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Third Prize winner 10th Liszt Competition

On 8 November 2014 Mengjie Han (The Netherlands, 1989) won Third Prize at the 10th International Franz Liszt Piano Competition in Utrecht. He received his prize in the main hall of TivoliVredenburg, in the presence of Her Majesty Queen Máxima. During the Finals Han played Liszt’s Totentanz with the Netherlands Radio Philharmonic Orchestra under the baton of James Gaffigan. The leading Dutch newspaper called his performance “impressive” (NRC Handelsblad), “visionary” (de Volkskrant), “electrifying” (Trouw) and “unsurpassed” (De Telegraaf).

Mengjie Han also took home the Capgemini Audience Award. It was for the first time that the audience in the hall during both Finals as well as the many followers world-wide could vote for this Award via the special Liszt Competition App.

Han is the first Dutch Prize winner of the Liszt Competition since nine years. As Prize winner of the Liszt Competition he will embark on on an extensive concert tour, taking him all over the world.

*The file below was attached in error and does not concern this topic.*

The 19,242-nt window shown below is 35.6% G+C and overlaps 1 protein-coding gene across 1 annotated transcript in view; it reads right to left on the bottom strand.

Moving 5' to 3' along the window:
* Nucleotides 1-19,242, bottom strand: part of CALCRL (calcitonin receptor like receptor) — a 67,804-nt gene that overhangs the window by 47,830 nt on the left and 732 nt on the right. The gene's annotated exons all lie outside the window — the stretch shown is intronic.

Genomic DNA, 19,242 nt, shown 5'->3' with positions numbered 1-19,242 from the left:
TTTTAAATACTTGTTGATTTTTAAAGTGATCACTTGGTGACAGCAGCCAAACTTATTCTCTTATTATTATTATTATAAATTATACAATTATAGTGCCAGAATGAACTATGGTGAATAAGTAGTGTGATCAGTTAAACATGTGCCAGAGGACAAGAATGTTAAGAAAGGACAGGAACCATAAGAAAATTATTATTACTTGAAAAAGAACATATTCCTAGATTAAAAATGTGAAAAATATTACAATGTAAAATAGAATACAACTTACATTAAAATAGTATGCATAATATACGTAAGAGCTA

Mengjie Han studied piano at the Royal Conservatory of The Hague with Marlies van Gent and with Jan Wijn at the Conservatory of Amsterdam. He has attended masterclasses with Paul Komen, Rian de Waal, Boris Petrushansky, Jacques Rouvier, Leslie Howard and Dmitri Bashkirov, among others. He won First Prize at the Steinway Piano Competition and the International Piano Contest Maria Campina in Portugal. Mengjie regularly performs at home and abroad. As a prize winner of the Princess Christina Competition he performed in Greece, South Africa, Tunisia, the United States and Canada. With the Amatis Trio he won the Audience Prize at het Grachtenfestival Amsterdam in 2013.


The jury and the press about Mengjie Han:

“Bold and noble performer who tackles the highest musical mountains with great skill and courage.” – from the jury report

“Han built up to a phenomenonal climax in the Sonata, leading to a wonderfully tender moment of reflection.” - de Volkskrant

“Han ran over the instrument in a fierce yet accurate way, only to touch the keys so gently a moment later, like caressing a lady.” – De Telegraaf

“It sounded full of effect, virtuoso and exciting.” – NRC Handelsblad